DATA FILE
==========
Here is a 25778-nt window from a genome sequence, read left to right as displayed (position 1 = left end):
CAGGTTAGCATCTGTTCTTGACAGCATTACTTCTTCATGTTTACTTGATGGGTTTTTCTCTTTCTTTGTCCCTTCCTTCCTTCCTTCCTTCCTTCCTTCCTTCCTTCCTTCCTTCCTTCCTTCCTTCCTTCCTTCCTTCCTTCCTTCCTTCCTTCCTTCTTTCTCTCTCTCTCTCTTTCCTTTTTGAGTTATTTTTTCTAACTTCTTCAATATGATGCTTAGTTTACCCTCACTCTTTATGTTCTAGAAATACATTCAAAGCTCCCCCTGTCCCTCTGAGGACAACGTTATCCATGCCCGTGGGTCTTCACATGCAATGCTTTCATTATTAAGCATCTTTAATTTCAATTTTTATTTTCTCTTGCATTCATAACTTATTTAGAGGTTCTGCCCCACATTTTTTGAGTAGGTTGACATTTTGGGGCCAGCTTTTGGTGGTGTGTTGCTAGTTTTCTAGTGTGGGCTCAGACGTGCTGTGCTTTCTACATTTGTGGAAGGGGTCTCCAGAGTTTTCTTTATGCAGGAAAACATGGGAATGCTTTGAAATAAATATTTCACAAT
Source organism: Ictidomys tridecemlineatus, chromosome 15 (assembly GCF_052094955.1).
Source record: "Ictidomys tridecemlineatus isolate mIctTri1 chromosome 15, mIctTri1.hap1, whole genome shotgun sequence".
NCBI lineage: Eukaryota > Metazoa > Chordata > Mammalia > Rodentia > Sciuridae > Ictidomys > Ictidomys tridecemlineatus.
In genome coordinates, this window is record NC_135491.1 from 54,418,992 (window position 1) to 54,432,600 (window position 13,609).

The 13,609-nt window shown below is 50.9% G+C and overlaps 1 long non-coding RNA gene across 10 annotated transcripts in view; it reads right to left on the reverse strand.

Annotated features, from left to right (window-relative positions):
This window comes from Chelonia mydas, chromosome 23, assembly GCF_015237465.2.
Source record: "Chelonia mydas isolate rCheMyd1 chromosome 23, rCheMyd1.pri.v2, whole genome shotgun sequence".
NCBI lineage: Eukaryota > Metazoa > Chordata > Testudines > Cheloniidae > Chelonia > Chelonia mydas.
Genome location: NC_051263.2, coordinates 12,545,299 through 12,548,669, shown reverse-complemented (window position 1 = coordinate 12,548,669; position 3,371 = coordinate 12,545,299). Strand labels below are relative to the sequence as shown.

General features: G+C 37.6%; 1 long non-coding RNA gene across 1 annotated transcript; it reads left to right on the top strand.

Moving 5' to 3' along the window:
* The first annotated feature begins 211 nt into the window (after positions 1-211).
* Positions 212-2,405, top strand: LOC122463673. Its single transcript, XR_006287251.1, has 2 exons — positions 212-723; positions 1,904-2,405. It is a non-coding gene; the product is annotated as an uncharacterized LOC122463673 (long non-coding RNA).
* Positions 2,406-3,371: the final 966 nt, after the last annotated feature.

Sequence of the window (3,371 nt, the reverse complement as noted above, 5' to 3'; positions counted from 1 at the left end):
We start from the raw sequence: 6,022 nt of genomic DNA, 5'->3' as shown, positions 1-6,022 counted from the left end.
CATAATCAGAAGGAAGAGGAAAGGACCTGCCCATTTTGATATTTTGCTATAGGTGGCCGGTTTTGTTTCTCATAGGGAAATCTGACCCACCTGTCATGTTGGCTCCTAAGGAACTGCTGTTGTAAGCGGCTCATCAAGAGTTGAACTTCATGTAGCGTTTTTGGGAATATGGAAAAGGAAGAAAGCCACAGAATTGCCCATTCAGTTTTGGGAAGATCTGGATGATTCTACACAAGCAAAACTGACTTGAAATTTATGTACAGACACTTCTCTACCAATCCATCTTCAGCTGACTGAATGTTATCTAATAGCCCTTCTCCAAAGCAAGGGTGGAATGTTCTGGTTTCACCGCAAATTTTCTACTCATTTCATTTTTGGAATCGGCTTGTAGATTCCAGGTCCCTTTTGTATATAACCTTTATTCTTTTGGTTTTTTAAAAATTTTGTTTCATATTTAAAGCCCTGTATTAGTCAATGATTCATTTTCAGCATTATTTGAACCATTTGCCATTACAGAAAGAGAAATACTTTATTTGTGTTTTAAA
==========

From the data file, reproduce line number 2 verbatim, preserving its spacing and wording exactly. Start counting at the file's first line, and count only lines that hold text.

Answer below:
CAGGTTAGCATCTGTTCTTGACAGCATTACTTCTTCATGTTTACTTGATGGGTTTTTCTCTTTCTTTGTCCCTTCCTTCCTTCCTTCCTTCCTTCCTTCCTTCCTTCCTTCCTTCCTTCCTTCCTTCCTTCCTTCCTTCCTTCCTTCCTTCCTTCCTTCTTTCTCTCTCTCTCTCTTTCCTTTTTGAGTTATTTTTTCTAACTTCTTCAATATGATGCTTAGTTTACCCTCACTCTTTATGTTCTAGAAATACATTCAAAGCTCCCCCTGTCCCTCTGAGGACAACGTTATCCATGCCCGTGGGTCTTCACATGCAATGCTTTCATTATTAAGCATCTTTAATTTCAATTTTTATTTTCTCTTGCATTCATAACTTATTTAGAGGTTCTGCCCCACATTTTTTGAGTAGGTTGACATTTTGGGGCCAGCTTTTGGTGGTGTGTTGCTAGTTTTCTAGTGTGGGCTCAGACGTGCTGTGCTTTCTACATTTGTGGAAGGGGTCTCCAGAGTTTTCTTTATGCAGGAAAACATGGGAATGCTTTGAAATAAATATTTCACAAT